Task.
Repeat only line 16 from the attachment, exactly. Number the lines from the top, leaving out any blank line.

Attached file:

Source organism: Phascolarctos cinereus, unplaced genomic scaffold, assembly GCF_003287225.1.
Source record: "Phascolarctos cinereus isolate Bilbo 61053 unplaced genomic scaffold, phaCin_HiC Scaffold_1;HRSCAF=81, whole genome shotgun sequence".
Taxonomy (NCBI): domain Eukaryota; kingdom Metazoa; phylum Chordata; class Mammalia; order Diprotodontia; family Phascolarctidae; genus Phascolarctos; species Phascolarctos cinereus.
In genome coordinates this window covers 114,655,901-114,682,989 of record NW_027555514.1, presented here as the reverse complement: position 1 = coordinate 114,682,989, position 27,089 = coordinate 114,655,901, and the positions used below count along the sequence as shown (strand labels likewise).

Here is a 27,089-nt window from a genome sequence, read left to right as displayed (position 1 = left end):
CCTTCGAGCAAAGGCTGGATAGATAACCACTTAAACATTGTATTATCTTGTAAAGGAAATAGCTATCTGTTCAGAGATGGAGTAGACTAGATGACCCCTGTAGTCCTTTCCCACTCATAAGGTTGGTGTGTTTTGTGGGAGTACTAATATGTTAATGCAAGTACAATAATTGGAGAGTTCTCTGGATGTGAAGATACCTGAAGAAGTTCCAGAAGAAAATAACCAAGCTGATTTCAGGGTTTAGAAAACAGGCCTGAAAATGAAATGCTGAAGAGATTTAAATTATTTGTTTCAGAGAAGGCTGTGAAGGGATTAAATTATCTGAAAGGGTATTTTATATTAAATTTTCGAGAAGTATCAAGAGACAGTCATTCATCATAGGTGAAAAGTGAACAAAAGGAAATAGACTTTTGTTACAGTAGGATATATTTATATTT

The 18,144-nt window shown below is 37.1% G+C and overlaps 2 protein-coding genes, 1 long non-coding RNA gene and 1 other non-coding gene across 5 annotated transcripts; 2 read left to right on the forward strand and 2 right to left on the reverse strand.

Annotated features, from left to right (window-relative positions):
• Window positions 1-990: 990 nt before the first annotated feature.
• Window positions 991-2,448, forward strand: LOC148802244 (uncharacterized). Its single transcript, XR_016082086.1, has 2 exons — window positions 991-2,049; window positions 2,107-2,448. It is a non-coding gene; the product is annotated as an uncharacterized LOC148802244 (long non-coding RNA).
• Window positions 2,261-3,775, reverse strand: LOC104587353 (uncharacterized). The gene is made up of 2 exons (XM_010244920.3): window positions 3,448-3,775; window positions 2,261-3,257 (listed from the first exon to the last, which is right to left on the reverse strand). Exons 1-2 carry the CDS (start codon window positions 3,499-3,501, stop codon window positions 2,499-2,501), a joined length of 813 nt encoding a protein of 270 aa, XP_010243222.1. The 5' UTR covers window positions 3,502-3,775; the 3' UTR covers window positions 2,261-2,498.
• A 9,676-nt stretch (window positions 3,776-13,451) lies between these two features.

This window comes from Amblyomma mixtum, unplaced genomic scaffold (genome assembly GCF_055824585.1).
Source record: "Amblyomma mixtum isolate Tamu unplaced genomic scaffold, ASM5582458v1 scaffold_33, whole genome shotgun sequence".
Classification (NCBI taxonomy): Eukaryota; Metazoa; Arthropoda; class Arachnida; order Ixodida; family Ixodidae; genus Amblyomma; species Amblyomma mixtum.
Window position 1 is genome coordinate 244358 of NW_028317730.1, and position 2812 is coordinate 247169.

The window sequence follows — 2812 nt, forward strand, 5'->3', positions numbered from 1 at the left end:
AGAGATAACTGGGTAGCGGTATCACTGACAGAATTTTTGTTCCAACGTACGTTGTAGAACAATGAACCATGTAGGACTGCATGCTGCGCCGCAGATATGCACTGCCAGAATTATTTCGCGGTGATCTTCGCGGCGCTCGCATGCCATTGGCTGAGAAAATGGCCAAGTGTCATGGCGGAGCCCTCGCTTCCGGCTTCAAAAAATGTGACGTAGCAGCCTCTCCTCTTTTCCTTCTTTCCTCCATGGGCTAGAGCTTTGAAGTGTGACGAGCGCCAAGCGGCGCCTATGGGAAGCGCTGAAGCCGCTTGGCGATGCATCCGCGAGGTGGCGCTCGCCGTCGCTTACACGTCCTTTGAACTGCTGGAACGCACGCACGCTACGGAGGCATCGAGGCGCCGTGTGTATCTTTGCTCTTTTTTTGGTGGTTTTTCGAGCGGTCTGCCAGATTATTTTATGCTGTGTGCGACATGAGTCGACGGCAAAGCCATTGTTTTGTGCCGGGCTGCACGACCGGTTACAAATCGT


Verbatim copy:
Window position 1 is genome coordinate 244358 of NW_028317730.1, and position 2812 is coordinate 247169.